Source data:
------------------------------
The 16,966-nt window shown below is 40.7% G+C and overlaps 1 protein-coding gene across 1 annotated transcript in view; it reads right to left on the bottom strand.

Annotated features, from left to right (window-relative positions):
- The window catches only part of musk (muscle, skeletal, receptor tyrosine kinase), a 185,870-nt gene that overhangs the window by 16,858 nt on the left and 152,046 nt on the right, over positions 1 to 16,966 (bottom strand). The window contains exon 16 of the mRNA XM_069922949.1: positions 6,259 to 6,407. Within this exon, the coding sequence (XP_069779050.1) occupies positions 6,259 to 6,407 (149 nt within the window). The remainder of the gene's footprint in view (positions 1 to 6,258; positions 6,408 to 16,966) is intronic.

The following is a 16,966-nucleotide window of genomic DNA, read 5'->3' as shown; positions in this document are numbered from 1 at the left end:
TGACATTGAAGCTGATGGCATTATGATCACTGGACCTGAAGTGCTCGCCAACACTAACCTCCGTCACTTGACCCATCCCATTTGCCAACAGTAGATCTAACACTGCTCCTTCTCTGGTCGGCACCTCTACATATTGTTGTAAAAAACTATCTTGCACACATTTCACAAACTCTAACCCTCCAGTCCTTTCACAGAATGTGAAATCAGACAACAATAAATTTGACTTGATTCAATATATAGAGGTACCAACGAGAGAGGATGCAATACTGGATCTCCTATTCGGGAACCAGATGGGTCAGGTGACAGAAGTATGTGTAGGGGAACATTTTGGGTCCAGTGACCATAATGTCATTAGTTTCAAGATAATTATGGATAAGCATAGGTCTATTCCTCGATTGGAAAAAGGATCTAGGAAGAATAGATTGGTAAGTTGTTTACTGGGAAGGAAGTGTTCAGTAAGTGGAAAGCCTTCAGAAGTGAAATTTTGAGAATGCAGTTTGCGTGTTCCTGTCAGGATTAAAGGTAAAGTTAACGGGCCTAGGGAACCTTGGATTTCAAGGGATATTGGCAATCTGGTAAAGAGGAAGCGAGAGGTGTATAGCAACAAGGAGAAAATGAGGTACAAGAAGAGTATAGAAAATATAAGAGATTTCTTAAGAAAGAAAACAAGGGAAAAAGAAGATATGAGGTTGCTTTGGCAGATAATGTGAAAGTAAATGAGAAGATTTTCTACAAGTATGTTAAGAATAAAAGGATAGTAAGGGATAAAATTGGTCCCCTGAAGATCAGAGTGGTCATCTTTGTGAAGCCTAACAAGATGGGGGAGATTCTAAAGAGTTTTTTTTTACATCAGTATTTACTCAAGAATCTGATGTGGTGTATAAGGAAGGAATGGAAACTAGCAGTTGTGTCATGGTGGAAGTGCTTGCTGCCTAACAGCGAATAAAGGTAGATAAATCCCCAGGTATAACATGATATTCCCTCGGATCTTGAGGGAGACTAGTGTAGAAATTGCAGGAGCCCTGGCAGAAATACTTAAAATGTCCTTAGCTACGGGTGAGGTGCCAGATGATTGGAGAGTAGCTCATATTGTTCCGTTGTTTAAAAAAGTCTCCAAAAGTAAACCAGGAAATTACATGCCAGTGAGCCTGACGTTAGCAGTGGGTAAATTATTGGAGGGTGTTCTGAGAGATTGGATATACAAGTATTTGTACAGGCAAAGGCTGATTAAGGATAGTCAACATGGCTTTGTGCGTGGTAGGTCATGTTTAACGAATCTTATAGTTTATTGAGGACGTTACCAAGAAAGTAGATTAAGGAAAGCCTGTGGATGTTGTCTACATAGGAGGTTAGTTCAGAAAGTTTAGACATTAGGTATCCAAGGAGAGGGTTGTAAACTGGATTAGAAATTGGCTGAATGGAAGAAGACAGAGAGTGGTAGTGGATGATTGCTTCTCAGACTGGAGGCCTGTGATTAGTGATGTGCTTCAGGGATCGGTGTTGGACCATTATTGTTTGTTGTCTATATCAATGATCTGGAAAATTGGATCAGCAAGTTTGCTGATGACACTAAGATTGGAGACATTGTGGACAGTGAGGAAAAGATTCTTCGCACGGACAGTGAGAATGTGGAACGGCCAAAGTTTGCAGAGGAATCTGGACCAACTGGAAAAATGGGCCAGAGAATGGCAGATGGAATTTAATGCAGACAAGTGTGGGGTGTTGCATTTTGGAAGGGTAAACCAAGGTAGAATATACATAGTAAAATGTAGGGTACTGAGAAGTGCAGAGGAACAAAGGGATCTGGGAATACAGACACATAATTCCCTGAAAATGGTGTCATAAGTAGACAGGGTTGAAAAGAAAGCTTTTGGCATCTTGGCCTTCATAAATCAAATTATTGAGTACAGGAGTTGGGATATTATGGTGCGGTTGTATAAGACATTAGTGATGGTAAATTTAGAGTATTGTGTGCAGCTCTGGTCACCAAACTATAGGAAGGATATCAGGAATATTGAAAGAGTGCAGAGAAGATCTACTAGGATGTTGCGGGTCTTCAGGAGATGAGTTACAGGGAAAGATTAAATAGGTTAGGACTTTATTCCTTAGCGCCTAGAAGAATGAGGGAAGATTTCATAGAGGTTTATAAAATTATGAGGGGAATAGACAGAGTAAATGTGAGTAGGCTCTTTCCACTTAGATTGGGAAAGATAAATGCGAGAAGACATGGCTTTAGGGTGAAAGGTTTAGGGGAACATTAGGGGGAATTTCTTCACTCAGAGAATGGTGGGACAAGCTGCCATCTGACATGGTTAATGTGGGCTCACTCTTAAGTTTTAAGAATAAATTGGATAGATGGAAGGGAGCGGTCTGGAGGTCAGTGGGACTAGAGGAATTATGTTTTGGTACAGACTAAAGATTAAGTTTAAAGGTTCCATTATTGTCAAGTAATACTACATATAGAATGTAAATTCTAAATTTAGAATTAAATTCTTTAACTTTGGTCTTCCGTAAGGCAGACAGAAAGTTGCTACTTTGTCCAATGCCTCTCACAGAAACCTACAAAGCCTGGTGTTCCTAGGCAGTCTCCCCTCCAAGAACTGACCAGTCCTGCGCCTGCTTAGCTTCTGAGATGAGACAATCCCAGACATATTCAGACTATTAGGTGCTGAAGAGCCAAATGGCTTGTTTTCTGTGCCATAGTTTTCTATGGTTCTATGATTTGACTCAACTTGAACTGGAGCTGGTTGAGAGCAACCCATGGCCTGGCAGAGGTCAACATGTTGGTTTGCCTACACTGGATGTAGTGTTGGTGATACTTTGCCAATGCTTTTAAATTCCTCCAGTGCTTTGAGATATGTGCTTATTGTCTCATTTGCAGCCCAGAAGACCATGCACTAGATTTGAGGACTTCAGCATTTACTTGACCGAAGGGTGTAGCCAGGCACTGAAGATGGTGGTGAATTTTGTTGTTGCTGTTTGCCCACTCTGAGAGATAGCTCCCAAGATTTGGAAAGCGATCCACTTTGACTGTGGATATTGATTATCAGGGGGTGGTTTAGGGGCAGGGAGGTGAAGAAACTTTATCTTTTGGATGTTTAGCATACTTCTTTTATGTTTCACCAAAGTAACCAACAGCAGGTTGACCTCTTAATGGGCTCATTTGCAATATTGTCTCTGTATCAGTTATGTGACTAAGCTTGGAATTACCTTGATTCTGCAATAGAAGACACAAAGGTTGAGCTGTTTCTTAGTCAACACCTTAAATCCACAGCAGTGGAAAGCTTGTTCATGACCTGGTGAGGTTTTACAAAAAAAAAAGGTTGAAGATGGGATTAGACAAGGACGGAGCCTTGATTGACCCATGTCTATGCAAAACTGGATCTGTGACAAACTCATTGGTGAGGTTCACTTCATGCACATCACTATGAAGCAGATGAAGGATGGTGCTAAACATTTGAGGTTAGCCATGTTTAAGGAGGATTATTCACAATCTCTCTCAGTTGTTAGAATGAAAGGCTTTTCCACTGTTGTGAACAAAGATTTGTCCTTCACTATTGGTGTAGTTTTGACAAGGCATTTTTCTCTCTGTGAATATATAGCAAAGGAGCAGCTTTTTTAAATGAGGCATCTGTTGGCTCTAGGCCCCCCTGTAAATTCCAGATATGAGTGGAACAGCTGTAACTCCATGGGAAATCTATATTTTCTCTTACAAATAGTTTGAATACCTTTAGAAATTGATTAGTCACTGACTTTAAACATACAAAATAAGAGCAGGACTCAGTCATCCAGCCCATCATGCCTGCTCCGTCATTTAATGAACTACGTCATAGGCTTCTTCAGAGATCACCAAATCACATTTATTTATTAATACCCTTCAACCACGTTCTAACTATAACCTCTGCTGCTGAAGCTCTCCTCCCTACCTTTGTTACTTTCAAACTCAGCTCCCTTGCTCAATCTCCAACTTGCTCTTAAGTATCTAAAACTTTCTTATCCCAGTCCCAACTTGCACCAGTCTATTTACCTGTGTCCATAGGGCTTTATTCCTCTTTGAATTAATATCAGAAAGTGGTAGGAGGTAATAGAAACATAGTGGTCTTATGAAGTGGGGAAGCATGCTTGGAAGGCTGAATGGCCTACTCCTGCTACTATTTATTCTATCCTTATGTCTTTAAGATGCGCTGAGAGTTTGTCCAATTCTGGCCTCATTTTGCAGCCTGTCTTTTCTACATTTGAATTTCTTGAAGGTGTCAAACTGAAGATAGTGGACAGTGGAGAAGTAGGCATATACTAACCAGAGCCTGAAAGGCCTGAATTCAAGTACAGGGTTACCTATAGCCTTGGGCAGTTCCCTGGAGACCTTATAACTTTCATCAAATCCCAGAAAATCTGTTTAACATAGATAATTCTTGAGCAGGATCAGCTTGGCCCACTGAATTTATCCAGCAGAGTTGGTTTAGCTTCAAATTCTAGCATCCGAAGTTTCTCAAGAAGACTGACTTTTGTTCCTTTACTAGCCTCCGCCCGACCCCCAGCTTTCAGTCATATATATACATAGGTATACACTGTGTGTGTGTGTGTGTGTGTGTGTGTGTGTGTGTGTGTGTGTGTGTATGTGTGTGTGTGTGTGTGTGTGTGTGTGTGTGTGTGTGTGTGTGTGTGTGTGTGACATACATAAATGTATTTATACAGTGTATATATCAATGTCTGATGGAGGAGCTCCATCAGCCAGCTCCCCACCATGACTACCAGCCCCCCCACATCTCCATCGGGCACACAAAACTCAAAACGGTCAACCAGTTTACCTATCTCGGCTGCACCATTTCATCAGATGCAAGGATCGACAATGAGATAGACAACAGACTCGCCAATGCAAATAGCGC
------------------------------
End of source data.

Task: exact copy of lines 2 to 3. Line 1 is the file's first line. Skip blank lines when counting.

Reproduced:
Annotated features, from left to right (window-relative positions):
- The window catches only part of musk (muscle, skeletal, receptor tyrosine kinase), a 185,870-nt gene that overhangs the window by 16,858 nt on the left and 152,046 nt on the right, over positions 1 to 16,966 (bottom strand). The window contains exon 16 of the mRNA XM_069922949.1: positions 6,259 to 6,407. Within this exon, the coding sequence (XP_069779050.1) occupies positions 6,259 to 6,407 (149 nt within the window). The remainder of the gene's footprint in view (positions 1 to 6,258; positions 6,408 to 16,966) is intronic.